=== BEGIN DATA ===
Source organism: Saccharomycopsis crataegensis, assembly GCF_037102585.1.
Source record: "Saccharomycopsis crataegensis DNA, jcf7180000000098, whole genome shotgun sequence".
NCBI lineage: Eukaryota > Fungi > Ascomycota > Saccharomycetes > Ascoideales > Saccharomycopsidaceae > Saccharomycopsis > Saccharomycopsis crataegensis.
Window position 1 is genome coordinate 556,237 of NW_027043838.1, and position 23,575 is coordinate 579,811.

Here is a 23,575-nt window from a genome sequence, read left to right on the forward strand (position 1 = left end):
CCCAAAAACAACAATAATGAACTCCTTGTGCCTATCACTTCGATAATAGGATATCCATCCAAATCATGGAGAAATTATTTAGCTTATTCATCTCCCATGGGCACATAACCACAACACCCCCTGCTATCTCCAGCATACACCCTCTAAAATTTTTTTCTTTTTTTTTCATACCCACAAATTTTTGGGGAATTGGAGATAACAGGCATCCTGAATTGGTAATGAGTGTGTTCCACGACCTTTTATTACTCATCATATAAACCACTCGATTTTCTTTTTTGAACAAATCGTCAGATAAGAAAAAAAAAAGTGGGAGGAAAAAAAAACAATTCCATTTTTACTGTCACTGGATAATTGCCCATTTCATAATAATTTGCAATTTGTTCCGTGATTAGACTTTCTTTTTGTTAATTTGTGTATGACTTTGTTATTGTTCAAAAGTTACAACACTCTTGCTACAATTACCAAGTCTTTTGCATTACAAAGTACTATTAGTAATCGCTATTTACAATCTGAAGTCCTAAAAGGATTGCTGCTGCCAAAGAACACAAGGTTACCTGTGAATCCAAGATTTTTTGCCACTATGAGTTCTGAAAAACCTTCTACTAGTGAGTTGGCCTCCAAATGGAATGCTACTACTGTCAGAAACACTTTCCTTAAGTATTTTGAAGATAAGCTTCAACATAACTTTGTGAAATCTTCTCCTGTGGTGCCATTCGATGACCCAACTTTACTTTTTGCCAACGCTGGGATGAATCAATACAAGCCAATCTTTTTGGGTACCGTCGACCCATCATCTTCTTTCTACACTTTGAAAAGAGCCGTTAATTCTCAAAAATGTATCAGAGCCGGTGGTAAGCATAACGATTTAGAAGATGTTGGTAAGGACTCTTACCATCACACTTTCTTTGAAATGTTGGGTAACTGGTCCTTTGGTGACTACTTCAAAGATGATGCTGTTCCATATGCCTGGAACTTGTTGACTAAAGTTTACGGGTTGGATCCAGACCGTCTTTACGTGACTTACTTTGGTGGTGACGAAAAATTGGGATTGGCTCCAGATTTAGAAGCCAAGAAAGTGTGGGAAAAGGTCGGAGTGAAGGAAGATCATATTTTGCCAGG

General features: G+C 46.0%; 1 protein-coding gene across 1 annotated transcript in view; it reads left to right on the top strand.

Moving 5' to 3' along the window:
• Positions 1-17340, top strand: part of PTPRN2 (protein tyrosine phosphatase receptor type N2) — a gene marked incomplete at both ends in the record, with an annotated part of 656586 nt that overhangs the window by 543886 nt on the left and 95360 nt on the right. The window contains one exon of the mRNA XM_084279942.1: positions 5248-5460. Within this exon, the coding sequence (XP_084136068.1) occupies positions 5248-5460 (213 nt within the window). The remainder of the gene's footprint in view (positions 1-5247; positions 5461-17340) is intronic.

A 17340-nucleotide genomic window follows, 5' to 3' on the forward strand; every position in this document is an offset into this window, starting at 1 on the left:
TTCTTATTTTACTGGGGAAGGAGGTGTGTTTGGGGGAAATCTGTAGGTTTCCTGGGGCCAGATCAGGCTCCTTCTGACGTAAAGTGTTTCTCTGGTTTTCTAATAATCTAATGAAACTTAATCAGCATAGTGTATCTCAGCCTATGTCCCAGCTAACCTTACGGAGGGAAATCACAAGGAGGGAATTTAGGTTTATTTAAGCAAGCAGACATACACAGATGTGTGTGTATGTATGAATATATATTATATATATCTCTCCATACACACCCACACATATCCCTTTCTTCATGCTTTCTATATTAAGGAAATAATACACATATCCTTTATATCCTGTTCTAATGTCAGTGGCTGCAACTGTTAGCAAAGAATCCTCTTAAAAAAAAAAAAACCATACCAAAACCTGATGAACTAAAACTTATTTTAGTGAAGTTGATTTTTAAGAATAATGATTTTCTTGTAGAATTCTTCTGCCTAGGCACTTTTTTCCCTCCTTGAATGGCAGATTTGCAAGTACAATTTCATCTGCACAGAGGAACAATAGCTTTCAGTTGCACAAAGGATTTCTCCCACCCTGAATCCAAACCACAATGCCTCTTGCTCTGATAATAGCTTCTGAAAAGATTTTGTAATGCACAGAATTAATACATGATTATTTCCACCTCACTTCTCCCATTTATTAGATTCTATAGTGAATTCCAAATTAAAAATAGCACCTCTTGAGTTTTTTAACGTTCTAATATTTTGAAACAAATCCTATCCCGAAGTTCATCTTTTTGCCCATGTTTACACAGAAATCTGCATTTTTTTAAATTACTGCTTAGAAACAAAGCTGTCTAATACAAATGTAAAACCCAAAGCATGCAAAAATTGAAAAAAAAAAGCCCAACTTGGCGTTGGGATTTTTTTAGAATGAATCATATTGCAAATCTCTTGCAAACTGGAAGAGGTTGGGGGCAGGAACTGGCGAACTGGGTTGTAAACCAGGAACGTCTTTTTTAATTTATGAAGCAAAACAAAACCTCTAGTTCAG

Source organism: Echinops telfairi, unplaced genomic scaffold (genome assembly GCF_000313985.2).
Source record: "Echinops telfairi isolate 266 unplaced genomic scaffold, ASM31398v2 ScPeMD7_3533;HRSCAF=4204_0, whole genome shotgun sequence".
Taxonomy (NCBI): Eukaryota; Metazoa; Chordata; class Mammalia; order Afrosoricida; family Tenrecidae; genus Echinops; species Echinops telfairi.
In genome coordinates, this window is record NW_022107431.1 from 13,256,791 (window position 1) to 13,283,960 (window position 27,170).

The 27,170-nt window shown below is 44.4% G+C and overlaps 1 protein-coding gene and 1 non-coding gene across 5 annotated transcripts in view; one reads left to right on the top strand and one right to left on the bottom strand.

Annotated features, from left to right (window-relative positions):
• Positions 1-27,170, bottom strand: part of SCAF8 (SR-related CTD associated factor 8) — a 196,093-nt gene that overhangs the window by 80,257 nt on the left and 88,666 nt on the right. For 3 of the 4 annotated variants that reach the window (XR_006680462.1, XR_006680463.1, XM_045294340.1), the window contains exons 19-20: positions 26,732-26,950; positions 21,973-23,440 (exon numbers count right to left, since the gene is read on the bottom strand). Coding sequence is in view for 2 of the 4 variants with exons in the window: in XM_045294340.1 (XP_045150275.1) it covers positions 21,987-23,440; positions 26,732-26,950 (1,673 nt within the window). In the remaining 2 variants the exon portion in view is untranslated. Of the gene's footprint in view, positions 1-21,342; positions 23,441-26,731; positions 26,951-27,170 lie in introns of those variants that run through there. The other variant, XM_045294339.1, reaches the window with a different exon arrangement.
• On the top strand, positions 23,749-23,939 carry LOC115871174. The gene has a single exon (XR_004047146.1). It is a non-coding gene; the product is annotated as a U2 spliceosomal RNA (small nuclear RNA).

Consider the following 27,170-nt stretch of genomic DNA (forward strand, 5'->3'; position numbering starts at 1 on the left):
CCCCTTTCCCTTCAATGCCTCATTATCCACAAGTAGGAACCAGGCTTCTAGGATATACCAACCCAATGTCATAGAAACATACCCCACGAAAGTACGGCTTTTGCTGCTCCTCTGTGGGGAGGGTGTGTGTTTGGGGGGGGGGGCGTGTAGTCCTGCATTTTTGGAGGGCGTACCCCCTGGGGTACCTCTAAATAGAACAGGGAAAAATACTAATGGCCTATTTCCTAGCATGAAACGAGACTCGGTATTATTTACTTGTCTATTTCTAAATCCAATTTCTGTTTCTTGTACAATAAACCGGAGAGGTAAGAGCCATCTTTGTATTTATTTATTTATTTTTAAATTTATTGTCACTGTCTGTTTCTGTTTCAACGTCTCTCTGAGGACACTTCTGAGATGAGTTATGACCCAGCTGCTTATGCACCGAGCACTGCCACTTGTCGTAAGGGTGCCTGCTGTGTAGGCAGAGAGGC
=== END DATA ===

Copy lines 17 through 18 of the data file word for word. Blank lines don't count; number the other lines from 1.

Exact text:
Annotated features, from left to right (window-relative positions):
• Positions 1-27,170, bottom strand: part of SCAF8 (SR-related CTD associated factor 8) — a 196,093-nt gene that overhangs the window by 80,257 nt on the left and 88,666 nt on the right. For 3 of the 4 annotated variants that reach the window (XR_006680462.1, XR_006680463.1, XM_045294340.1), the window contains exons 19-20: positions 26,732-26,950; positions 21,973-23,440 (exon numbers count right to left, since the gene is read on the bottom strand). Coding sequence is in view for 2 of the 4 variants with exons in the window: in XM_045294340.1 (XP_045150275.1) it covers positions 21,987-23,440; positions 26,732-26,950 (1,673 nt within the window). In the remaining 2 variants the exon portion in view is untranslated. Of the gene's footprint in view, positions 1-21,342; positions 23,441-26,731; positions 26,951-27,170 lie in introns of those variants that run through there. The other variant, XM_045294339.1, reaches the window with a different exon arrangement.